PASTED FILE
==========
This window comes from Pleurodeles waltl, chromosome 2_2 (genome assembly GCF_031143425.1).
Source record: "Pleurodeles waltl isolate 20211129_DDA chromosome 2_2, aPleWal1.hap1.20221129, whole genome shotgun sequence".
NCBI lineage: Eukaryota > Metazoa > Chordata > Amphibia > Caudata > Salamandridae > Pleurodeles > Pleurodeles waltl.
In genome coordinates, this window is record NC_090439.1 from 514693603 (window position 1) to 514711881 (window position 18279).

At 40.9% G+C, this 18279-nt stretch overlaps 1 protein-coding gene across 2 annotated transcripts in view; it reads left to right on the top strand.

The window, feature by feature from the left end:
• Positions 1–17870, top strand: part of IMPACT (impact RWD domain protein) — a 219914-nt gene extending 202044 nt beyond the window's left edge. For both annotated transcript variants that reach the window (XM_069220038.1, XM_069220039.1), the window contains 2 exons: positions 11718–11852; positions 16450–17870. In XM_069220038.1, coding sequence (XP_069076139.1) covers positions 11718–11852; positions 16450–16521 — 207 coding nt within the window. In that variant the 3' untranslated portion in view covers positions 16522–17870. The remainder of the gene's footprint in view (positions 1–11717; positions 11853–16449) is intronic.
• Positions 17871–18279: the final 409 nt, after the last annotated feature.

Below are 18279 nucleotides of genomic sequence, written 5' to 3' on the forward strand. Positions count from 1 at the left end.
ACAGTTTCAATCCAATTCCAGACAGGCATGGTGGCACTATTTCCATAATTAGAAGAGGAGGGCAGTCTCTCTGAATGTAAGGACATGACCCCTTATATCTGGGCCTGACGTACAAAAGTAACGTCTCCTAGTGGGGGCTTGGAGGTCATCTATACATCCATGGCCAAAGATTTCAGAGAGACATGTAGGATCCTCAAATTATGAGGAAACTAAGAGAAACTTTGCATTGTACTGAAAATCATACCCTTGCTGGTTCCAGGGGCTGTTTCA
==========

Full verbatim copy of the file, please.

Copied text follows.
This window comes from Pleurodeles waltl, chromosome 2_2 (genome assembly GCF_031143425.1).
Source record: "Pleurodeles waltl isolate 20211129_DDA chromosome 2_2, aPleWal1.hap1.20221129, whole genome shotgun sequence".
NCBI lineage: Eukaryota > Metazoa > Chordata > Amphibia > Caudata > Salamandridae > Pleurodeles > Pleurodeles waltl.
In genome coordinates, this window is record NC_090439.1 from 514693603 (window position 1) to 514711881 (window position 18279).

At 40.9% G+C, this 18279-nt stretch overlaps 1 protein-coding gene across 2 annotated transcripts in view; it reads left to right on the top strand.

The window, feature by feature from the left end:
• Positions 1–17870, top strand: part of IMPACT (impact RWD domain protein) — a 219914-nt gene extending 202044 nt beyond the window's left edge. For both annotated transcript variants that reach the window (XM_069220038.1, XM_069220039.1), the window contains 2 exons: positions 11718–11852; positions 16450–17870. In XM_069220038.1, coding sequence (XP_069076139.1) covers positions 11718–11852; positions 16450–16521 — 207 coding nt within the window. In that variant the 3' untranslated portion in view covers positions 16522–17870. The remainder of the gene's footprint in view (positions 1–11717; positions 11853–16449) is intronic.
• Positions 17871–18279: the final 409 nt, after the last annotated feature.

Below are 18279 nucleotides of genomic sequence, written 5' to 3' on the forward strand. Positions count from 1 at the left end.
ACAGTTTCAATCCAATTCCAGACAGGCATGGTGGCACTATTTCCATAATTAGAAGAGGAGGGCAGTCTCTCTGAATGTAAGGACATGACCCCTTATATCTGGGCCTGACGTACAAAAGTAACGTCTCCTAGTGGGGGCTTGGAGGTCATCTATACATCCATGGCCAAAGATTTCAGAGAGACATGTAGGATCCTCAAATTATGAGGAAACTAAGAGAAACTTTGCATTGTACTGAAAATCATACCCTTGCTGGTTCCAGGGGCTGTTTCA